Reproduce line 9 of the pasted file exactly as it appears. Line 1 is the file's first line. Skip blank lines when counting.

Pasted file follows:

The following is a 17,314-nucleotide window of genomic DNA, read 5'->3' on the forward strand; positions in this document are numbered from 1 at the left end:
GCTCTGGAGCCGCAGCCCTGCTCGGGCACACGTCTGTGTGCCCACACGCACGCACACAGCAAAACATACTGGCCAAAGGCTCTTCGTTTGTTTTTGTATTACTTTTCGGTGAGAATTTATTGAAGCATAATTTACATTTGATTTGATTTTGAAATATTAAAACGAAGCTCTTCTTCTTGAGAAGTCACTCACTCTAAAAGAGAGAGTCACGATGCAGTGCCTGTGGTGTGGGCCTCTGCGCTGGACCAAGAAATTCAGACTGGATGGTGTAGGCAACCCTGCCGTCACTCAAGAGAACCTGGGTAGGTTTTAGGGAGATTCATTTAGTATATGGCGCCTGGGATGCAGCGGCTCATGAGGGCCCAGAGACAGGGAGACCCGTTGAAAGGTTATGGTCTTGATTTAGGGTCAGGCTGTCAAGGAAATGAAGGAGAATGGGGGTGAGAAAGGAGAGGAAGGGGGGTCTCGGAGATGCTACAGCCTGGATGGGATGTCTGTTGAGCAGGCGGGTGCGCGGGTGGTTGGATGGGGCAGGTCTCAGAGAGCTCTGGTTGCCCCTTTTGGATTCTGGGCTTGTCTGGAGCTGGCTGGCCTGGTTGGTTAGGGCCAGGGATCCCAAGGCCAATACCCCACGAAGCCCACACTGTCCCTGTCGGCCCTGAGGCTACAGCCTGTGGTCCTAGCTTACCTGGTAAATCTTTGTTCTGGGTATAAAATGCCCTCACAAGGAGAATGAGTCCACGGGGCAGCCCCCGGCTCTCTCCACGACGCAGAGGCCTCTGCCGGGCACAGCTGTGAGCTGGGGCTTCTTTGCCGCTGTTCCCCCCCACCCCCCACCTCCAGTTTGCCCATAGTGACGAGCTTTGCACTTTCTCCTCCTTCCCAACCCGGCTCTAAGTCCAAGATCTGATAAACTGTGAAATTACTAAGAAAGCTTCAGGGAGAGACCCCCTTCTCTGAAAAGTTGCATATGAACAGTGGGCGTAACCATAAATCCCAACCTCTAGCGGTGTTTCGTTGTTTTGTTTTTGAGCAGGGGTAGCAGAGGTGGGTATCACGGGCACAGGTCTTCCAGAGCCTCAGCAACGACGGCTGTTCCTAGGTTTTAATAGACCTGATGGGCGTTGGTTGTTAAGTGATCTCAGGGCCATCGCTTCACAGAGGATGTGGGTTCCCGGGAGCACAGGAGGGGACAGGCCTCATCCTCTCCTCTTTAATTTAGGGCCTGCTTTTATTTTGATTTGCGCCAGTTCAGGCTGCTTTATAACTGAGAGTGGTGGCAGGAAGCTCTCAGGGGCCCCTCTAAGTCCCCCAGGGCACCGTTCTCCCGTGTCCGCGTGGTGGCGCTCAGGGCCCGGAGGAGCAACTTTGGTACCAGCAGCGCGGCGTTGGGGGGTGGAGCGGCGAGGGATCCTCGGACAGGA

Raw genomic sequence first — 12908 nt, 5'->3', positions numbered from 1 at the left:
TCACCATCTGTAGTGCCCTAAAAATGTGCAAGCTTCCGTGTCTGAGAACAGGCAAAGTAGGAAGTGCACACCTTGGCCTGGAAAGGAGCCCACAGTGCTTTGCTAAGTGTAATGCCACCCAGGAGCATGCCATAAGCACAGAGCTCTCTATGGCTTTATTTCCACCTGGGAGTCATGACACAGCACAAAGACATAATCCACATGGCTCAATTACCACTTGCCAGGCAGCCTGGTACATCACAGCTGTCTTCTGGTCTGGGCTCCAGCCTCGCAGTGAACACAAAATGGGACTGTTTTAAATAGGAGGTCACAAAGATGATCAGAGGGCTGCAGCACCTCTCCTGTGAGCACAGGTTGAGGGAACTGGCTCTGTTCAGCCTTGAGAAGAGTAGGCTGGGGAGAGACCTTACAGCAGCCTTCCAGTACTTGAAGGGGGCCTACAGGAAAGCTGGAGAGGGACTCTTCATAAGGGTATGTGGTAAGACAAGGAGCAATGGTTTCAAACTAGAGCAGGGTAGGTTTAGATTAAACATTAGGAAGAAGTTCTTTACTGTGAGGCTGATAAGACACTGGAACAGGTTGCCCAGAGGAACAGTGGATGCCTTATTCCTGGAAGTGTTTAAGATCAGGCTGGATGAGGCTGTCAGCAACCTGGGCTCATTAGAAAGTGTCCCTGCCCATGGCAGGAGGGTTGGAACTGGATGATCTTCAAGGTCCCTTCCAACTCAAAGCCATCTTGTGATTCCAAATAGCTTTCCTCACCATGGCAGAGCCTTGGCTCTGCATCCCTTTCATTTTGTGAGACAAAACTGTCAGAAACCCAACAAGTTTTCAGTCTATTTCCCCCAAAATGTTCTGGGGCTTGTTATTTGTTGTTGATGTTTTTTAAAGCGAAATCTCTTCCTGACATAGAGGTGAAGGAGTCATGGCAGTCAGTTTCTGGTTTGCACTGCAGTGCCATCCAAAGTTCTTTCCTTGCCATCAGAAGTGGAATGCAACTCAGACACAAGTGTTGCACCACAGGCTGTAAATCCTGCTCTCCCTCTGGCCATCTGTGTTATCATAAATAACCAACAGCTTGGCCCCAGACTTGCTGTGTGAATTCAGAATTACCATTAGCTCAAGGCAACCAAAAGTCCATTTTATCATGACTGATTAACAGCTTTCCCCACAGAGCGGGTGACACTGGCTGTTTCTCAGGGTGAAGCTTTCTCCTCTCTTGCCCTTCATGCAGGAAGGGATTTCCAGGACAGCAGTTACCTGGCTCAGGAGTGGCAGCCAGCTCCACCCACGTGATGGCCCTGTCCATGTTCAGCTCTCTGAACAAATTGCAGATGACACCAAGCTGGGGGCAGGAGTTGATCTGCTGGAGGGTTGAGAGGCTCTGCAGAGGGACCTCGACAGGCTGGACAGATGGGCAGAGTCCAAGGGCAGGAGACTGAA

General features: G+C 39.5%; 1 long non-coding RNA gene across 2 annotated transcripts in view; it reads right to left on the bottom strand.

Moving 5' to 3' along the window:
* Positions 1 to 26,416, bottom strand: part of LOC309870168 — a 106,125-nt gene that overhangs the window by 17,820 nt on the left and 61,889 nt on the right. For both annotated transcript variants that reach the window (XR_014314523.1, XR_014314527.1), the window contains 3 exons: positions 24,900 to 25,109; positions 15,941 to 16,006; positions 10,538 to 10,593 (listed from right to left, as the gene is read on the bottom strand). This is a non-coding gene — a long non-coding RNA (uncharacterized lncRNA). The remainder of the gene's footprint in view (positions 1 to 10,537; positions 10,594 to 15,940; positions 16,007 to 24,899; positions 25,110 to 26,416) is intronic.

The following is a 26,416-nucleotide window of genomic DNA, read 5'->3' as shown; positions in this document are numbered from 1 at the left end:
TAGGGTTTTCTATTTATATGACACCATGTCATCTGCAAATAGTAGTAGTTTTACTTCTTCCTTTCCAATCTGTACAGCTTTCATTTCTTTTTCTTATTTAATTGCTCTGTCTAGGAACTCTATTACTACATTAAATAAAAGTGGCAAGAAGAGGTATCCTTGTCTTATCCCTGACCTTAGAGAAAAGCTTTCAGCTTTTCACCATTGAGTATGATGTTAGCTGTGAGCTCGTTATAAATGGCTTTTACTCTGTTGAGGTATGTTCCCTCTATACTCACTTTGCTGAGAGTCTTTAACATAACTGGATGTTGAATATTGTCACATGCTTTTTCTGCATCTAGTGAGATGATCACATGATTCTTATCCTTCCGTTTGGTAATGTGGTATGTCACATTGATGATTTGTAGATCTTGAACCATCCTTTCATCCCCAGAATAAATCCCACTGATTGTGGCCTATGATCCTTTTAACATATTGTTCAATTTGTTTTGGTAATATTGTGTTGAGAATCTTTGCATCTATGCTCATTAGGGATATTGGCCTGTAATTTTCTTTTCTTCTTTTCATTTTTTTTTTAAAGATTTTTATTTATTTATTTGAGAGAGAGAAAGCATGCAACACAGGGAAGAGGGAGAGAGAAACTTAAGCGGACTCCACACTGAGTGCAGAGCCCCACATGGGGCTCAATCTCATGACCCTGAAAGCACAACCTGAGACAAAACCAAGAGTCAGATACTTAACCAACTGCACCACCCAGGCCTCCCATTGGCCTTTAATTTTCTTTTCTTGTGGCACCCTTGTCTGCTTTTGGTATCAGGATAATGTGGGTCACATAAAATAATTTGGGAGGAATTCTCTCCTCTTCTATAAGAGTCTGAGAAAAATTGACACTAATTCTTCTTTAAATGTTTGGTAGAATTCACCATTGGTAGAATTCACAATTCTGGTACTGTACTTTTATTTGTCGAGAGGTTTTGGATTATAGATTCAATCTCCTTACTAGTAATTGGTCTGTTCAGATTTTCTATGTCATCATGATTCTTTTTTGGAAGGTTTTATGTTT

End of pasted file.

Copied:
TAGGGTTTTCTATTTATATGACACCATGTCATCTGCAAATAGTAGTAGTTTTACTTCTTCCTTTCCAATCTGTACAGCTTTCATTTCTTTTTCTTATTTAATTGCTCTGTCTAGGAACTCTATTACTACATTAAATAAAAGTGGCAAGAAGAGGTATCCTTGTCTTATCCCTGACCTTAGAGAAAAGCTTTCAGCTTTTCACCATTGAGTATGATGTTAGCTGTGAGCTCGTTATAAATGGCTTTTACTCTGTTGAGGTATGTTCCCTCTATACTCACTTTGCTGAGAGTCTTTAACATAACTGGATGTTGAATATTGTCACATGCTTTTTCTGCATCTAGTGAGATGATCACATGATTCTTATCCTTCCGTTTGGTAATGTGGTATGTCACATTGATGATTTGTAGATCTTGAACCATCCTTTCATCCCCAGAATAAATCCCACTGATTGTGGCCTATGATCCTTTTAACATATTGTTCAATTTGTTTTGGTAATATTGTGTTGAGAATCTTTGCATCTATGCTCATTAGGGATATTGGCCTGTAATTTTCTTTTCTTCTTTTCATTTTTTTTTTAAAGATTTTTATTTATTTATTTGAGAGAGAGAAAGCATGCAACACAGGGAAGAGGGAGAGAGAAACTTAAGCGGACTCCACACTGAGTGCAGAGCCCCACATGGGGCTCAATCTCATGACCCTGAAAGCACAACCTGAGACAAAACCAAGAGTCAGATACTTAACCAACTGCACCACCCAGGCCTCCCATTGGCCTTTAATTTTCTTTTCTTGTGGCACCCTTGTCTGCTTTTGGTATCAGGATAATGTGGGTCACATAAAATAATTTGGGAGGAATTCTCTCCTCTTCTATAAGAGTCTGAGAAAAATTGACACTAATTCTTCTTTAAATGTTTGGTAGAATTCACCATTGGTAGAATTCACAATTCTGGTACTGTACTTTTATTTGTCGAGAGGTTTTGGATTATAGATTCAATCTCCTTACTAGTAATTGGTCTGTTCAGATTTTCTATGTCATCATGATTCTTTTTTGGAAGGTTTTATGTTT